Yeah... the professor of my movie class said he used to show it to every class because of it's classic nature, but he decided not to show it to ours because he'd been receiving some complaints. Must'a been all those blackfaced mimes you mentioned...

Either that or some secret order who'd spent their life protecting the D.W. Griffith bloodline from discovery. Hmmm... perhaps you need to investigate and write a book about your adventures to uncover the D.W. Griffith code.

Nice line about the penguins by the way, pure genius!

6:55 AM  
Blogger magnetbabe said...

I remember when reading the book I felt sure it was “venus,” only to be proven completely wrong. Haven't seen the movie yet, but thought the exact same thing when reading the book. Great minds think alike.

Nuns protesting March of the Penguins, that's freaking hilarious. I heard there were some penguins in, ahem, adult situations in that movie. That could be it.

7:06 AM  
Blogger Scott said...

I have to check out Birth of a Nation now, after all that. I like to see what it was like in the old days. We take it for granted that we don't see certains things at the theatre. If we see racism, then it's the bad guy, even if he is the protagonist. This sounds interesting, a rare glimpse to how things used to be.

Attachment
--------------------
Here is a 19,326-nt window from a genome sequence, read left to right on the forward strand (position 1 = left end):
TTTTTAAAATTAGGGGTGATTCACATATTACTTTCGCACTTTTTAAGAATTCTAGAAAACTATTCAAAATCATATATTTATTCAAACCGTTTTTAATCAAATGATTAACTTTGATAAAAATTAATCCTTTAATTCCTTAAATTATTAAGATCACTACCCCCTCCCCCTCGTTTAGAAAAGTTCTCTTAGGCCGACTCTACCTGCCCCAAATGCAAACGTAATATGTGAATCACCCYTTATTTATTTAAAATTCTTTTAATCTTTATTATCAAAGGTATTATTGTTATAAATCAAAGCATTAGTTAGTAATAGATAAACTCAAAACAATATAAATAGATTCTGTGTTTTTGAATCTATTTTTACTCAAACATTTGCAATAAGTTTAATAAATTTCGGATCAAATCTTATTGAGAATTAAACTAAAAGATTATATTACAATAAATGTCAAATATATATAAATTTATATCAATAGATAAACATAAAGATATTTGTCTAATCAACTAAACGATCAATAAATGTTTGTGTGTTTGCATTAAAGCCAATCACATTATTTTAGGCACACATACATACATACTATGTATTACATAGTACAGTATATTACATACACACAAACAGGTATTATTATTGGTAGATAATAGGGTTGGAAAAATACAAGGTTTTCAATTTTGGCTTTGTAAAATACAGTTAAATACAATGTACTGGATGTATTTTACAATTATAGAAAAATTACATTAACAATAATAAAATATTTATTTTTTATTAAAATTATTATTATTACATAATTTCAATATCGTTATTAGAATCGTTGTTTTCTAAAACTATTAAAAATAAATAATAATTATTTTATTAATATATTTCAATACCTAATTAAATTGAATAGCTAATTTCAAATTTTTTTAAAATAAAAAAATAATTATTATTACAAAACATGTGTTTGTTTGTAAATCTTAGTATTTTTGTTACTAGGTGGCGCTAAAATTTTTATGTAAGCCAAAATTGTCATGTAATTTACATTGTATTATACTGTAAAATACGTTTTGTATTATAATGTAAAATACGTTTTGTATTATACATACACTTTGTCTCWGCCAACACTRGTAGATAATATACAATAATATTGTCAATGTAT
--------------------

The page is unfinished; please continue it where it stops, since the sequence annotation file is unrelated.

7:22 AM  
Blogger mr. schprock said...

"Either that or some secret order who'd spent their life protecting the D.W. Griffith bloodline from discovery. Hmmm... perhaps you need to investigate and write a book about your adventures to uncover the D.W. Griffith code."

Yes, recently discovered manuscripts reveal Al Jolson was the first Grand Master of the Priory of Buckwheat.


"Great minds think alike."

You got that right, Magnetbabe!


"This sounds interesting, a rare glimpse to how things used to be."

It really is fascinating. Please bear in mind that a lot of people were outraged at the time. It's amazing how so much hard work went into such a bizarre story.

7:40 AM  
Blogger boo said...

i saw {da vinci code} in cannes, i liked it. i also saw {fast food nation} but i did not like it. so there.

8:20 AM  
Blogger Shatterfist said...